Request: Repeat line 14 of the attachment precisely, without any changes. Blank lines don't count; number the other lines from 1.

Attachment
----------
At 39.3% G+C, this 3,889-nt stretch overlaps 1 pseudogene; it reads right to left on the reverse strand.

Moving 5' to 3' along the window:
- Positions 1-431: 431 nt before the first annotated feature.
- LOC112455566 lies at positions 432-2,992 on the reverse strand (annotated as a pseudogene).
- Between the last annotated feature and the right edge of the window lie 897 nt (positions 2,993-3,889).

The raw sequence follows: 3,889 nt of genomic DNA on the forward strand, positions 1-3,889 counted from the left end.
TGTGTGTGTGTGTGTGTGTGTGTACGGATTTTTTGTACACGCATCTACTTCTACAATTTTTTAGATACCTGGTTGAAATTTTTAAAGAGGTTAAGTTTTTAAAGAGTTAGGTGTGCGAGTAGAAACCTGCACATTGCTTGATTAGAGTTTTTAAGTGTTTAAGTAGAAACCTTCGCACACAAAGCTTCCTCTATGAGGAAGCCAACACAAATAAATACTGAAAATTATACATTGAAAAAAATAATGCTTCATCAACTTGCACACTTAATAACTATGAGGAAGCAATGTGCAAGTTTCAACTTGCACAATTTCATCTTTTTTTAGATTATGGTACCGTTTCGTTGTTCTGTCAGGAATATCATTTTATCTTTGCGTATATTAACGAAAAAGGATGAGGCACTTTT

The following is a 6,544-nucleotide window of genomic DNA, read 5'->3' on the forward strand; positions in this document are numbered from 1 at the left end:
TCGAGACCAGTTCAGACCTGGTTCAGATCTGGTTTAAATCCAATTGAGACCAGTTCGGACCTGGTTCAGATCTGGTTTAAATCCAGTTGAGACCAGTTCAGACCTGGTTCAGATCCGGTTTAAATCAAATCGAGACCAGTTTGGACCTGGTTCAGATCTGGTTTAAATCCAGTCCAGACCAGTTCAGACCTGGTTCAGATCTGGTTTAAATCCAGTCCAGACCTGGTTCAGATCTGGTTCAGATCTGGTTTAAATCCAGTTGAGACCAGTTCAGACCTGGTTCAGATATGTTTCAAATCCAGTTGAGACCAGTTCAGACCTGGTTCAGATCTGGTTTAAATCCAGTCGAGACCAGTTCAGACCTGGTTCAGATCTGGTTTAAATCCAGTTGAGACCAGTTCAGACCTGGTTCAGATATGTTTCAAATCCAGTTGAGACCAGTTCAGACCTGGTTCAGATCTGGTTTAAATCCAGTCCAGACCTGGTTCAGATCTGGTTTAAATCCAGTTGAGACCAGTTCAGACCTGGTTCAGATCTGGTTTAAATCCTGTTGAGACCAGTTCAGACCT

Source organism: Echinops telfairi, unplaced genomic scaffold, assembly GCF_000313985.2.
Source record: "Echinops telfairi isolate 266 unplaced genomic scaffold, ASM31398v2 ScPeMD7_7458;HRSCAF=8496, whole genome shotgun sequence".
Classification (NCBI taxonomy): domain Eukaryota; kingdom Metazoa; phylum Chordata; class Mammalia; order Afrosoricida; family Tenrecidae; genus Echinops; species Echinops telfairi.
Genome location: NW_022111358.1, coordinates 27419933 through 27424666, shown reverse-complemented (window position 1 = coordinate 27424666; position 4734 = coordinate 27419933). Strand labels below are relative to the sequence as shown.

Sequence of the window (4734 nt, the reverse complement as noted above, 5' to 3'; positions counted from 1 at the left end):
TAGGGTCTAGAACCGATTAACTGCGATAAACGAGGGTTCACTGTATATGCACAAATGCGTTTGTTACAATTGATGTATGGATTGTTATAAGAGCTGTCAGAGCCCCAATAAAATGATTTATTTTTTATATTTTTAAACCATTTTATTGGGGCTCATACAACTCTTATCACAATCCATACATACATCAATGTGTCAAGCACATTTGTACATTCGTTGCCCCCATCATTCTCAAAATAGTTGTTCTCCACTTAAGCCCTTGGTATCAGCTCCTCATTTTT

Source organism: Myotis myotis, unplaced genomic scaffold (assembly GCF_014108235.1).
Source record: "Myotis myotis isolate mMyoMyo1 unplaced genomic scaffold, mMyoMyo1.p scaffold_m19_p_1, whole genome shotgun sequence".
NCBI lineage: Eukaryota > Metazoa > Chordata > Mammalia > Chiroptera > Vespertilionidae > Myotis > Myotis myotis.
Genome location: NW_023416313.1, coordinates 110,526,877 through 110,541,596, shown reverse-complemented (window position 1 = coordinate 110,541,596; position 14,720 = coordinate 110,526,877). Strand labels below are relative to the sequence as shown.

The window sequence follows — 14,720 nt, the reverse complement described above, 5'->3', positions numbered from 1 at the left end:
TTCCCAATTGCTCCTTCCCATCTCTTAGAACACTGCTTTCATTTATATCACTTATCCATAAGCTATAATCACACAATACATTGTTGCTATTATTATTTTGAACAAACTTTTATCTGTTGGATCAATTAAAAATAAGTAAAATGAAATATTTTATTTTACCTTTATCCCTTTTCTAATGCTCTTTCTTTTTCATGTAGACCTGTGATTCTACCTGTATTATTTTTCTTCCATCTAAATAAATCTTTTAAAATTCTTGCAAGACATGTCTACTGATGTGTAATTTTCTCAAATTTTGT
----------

Sequence of the window (4734 nt, the reverse complement as noted above, 5' to 3'; positions counted from 1 at the left end):